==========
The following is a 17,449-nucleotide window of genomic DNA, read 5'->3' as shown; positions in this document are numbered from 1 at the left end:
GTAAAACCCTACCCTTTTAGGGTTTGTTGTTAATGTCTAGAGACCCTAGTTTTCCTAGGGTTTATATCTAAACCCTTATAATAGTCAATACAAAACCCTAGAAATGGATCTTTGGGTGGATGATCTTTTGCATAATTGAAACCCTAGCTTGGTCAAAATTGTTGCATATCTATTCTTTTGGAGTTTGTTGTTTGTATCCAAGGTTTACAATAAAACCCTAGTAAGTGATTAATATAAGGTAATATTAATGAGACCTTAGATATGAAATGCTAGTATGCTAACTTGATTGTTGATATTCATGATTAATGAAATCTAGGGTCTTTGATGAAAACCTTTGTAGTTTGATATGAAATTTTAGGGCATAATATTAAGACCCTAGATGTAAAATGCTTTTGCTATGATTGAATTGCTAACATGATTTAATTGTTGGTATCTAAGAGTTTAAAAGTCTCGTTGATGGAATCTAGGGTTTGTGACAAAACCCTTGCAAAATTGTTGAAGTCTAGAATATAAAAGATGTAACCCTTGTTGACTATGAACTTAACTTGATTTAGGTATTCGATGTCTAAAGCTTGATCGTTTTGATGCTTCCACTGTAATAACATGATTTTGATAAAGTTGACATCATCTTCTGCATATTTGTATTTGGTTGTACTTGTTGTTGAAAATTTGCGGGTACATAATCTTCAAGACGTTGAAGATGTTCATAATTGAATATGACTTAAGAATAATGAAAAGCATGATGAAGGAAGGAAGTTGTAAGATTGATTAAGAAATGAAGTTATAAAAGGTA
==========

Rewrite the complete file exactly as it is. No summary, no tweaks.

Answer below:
The following is a 17,449-nucleotide window of genomic DNA, read 5'->3' as shown; positions in this document are numbered from 1 at the left end:
GTAAAACCCTACCCTTTTAGGGTTTGTTGTTAATGTCTAGAGACCCTAGTTTTCCTAGGGTTTATATCTAAACCCTTATAATAGTCAATACAAAACCCTAGAAATGGATCTTTGGGTGGATGATCTTTTGCATAATTGAAACCCTAGCTTGGTCAAAATTGTTGCATATCTATTCTTTTGGAGTTTGTTGTTTGTATCCAAGGTTTACAATAAAACCCTAGTAAGTGATTAATATAAGGTAATATTAATGAGACCTTAGATATGAAATGCTAGTATGCTAACTTGATTGTTGATATTCATGATTAATGAAATCTAGGGTCTTTGATGAAAACCTTTGTAGTTTGATATGAAATTTTAGGGCATAATATTAAGACCCTAGATGTAAAATGCTTTTGCTATGATTGAATTGCTAACATGATTTAATTGTTGGTATCTAAGAGTTTAAAAGTCTCGTTGATGGAATCTAGGGTTTGTGACAAAACCCTTGCAAAATTGTTGAAGTCTAGAATATAAAAGATGTAACCCTTGTTGACTATGAACTTAACTTGATTTAGGTATTCGATGTCTAAAGCTTGATCGTTTTGATGCTTCCACTGTAATAACATGATTTTGATAAAGTTGACATCATCTTCTGCATATTTGTATTTGGTTGTACTTGTTGTTGAAAATTTGCGGGTACATAATCTTCAAGACGTTGAAGATGTTCATAATTGAATATGACTTAAGAATAATGAAAAGCATGATGAAGGAAGGAAGTTGTAAGATTGATTAAGAAATGAAGTTATAAAAGGTA